Thursday, October 22, 2009


With palms together,
Good Morning Everyone,

One of my Disciples, Rev. Kajo, wrote to the Zen Living list about her experience dealing with the recent death of her father. I am sending my reply to her this morning as my daily message. Below my reply is her original post.

Daiho Roshi


Dear Kajo,

Personal pain and personal suffering are different, but equally difficult for others to address with the one in pain and suffering. You have experienced the loss of your father's presence in your life as a physical being. You have experienced your family's insensitivity in not informing you immediately. Pain, yes. Suffering, well that is yours. We suffer as we hold on to thoughts and feelings, stringing them like beads on a necklace. Care needs to be taken not to allow this necklace to become a choker chain.

We experience, through our practice, the fact that there is no birth or death, only this moment. How can this help? The thought of it does nothing. The practice of it liberates us.

From a theological perspective, we must be careful not to make too much of a notion of a God with intentions. Does God throw dice? Does He look over every single event on every planet in an infinite universe? Can God even see? These ideas of God are projections on our part, I believe. We wish for, need, or want such a God.

Yet the simple truth of the matter is these ideas are idols in the mind. A deep understanding of the Infinite comes through our suffering. The pain we experience teaches us most specifically about our separation from God, rather than God's separation from us. One with the Infinite, what is loss? One with the Infinite, what is birth and death?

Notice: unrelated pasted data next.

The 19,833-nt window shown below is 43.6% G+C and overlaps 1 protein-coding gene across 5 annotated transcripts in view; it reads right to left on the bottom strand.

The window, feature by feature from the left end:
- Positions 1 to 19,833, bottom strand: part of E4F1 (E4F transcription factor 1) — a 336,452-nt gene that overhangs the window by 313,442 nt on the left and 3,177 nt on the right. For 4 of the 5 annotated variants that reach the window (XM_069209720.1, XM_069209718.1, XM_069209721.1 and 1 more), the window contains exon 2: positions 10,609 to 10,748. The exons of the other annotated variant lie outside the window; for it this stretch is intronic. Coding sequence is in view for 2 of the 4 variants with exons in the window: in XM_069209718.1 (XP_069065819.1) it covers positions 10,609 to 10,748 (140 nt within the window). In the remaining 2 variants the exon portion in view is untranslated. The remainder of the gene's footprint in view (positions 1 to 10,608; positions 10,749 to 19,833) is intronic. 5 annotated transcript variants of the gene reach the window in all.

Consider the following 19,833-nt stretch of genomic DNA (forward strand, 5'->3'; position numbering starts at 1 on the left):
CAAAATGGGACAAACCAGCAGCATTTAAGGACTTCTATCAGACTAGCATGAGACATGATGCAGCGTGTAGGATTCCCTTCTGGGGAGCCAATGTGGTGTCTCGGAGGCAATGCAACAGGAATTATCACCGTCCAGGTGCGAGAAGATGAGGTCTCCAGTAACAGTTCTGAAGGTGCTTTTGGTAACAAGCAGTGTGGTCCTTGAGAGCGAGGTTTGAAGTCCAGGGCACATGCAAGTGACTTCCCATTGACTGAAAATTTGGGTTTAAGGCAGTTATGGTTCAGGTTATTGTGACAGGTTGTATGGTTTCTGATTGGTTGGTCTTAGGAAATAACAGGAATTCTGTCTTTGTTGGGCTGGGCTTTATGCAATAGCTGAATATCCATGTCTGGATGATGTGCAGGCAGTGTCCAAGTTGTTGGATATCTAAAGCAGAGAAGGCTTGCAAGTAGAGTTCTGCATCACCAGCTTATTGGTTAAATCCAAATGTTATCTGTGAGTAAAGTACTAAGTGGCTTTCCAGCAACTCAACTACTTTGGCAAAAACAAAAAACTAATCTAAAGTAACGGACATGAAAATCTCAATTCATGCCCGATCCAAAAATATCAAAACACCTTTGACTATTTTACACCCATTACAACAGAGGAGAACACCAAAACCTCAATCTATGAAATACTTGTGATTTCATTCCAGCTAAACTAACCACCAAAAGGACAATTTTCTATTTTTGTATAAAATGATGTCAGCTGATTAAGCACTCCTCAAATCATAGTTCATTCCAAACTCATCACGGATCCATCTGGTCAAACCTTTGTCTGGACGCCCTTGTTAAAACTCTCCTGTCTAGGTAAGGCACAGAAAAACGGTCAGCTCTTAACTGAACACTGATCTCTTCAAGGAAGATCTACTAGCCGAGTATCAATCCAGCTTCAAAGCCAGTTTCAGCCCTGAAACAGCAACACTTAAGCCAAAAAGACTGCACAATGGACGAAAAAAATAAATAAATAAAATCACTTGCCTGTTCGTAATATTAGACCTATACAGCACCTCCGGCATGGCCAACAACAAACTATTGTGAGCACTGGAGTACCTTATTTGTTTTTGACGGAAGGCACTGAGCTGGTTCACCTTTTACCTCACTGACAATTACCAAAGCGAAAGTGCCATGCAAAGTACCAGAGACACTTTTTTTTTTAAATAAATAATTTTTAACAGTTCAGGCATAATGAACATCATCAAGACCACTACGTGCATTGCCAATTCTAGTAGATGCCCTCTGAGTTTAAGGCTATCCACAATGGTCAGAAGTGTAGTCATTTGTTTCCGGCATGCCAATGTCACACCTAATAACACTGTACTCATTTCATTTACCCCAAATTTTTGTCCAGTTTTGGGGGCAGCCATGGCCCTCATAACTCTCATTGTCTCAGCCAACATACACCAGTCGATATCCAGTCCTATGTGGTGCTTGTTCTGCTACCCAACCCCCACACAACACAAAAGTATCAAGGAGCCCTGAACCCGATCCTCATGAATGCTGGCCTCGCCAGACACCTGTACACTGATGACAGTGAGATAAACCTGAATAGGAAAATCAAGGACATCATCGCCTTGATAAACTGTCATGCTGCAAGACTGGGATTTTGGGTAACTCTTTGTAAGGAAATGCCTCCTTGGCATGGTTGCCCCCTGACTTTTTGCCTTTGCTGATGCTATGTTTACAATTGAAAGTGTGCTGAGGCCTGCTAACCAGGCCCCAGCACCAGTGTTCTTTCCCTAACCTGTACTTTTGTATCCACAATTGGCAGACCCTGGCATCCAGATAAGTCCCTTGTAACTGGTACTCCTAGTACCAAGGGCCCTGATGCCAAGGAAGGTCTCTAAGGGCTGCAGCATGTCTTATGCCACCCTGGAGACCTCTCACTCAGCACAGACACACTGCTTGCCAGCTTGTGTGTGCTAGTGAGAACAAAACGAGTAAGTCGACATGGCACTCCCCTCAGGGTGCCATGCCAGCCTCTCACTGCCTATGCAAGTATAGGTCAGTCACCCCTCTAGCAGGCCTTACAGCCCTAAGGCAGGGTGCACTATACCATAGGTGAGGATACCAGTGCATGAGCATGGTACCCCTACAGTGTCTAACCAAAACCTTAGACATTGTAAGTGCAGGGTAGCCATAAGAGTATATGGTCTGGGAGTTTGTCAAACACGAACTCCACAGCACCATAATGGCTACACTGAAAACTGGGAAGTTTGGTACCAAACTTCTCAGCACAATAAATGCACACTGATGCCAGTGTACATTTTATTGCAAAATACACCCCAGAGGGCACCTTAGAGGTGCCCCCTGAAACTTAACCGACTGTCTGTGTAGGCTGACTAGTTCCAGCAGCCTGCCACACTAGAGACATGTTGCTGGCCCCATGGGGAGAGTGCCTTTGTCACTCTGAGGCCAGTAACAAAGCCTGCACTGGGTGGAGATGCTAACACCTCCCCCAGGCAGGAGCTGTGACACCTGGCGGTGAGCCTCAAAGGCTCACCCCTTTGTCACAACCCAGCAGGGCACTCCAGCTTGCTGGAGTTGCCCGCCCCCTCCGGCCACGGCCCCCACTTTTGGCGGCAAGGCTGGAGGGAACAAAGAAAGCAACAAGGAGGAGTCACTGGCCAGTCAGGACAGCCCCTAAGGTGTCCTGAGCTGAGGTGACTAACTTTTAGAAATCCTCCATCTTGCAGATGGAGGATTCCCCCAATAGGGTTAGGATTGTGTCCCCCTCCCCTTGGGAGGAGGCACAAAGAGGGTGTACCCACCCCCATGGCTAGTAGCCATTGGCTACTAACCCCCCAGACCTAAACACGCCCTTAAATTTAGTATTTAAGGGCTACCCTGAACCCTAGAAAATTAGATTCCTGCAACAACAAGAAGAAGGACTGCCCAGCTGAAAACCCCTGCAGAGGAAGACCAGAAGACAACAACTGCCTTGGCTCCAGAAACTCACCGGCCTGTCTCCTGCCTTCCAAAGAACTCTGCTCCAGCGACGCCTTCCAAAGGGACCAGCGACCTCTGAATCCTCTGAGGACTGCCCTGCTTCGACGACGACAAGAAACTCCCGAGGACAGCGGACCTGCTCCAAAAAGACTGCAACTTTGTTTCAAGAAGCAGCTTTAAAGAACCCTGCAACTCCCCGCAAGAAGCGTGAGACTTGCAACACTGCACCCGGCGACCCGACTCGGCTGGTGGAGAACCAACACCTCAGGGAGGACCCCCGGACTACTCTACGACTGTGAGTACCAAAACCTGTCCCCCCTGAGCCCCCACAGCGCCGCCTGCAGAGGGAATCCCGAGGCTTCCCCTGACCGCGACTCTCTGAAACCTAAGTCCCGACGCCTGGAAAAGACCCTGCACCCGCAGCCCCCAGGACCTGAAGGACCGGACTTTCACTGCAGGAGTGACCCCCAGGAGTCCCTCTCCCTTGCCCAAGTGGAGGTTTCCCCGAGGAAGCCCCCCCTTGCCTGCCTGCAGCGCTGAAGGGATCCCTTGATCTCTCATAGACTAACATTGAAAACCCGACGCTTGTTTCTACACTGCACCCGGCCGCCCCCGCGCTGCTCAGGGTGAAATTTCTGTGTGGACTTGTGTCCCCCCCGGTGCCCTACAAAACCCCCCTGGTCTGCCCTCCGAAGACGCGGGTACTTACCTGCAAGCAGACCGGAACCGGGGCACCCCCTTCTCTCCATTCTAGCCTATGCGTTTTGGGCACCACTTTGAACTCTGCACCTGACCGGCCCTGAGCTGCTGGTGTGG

We Jews believe that we are infused with Ruach ha-Kodesh, the breath of God or the Holy Spirit. As Zen Buddhists we might at first blush, say "nonsense!" Yet, I see our essential Buddha Nature as this Infinite Breath. Breathing in, breathing out. What else is there?

May you embrace your pain and look deeply into your suffering,

Be well.

You must be as nothing in your own eyes.
Then you will be worthy of attaining true
self-nullification and your soul will be
merged with its root.

Rabbi Nachman

Harvey Daiho Hilbert, Ph.D., Roshi
Telephone: 575-405-8522

From: celia
Sent: Wed, October 21, 2009 9:25:06 AM
Subject: [Zen Living] Death

With palms together,
Dear Sangha,
I have studied intensiveley about death, accepting death, and not being afraid of it. I have found comfort in TNH's idea that when we die, its meerley because we were no longer able to manifest so we withdraw from the world. I like this thought a lot and it has been helping me accept my fathers death.
Everyone I see hugs me tight and tells me he is no longer suffering and is resting now. This is the hardest part for me. I keep wondering why God didn't take him earlier. I don't mean that to sound bad. I just mean that my dad was suffering for so long. Situations amd environment were not right for him to continue to manifest. What is it that keeps us alive when we suffer so much? ...and why do we still hurt? How, in buddhism can we free the pain that we feel when a loved one is suffering or the pain that we feel when our loved ones withdraw from the world?
Do we sit it out? In Christianity, we ask God to remove out pain and he does- when we let him. How in meditation do we learn to let it float by? Ibam in nob way bashing my Buddhist practice. I am simply looking for a way to find peace.
I know what my dad would say: "give it to the lord". What do we as Buddhists say?

Learning to accept my dads withdrawal from the world,
Rev. Kajo

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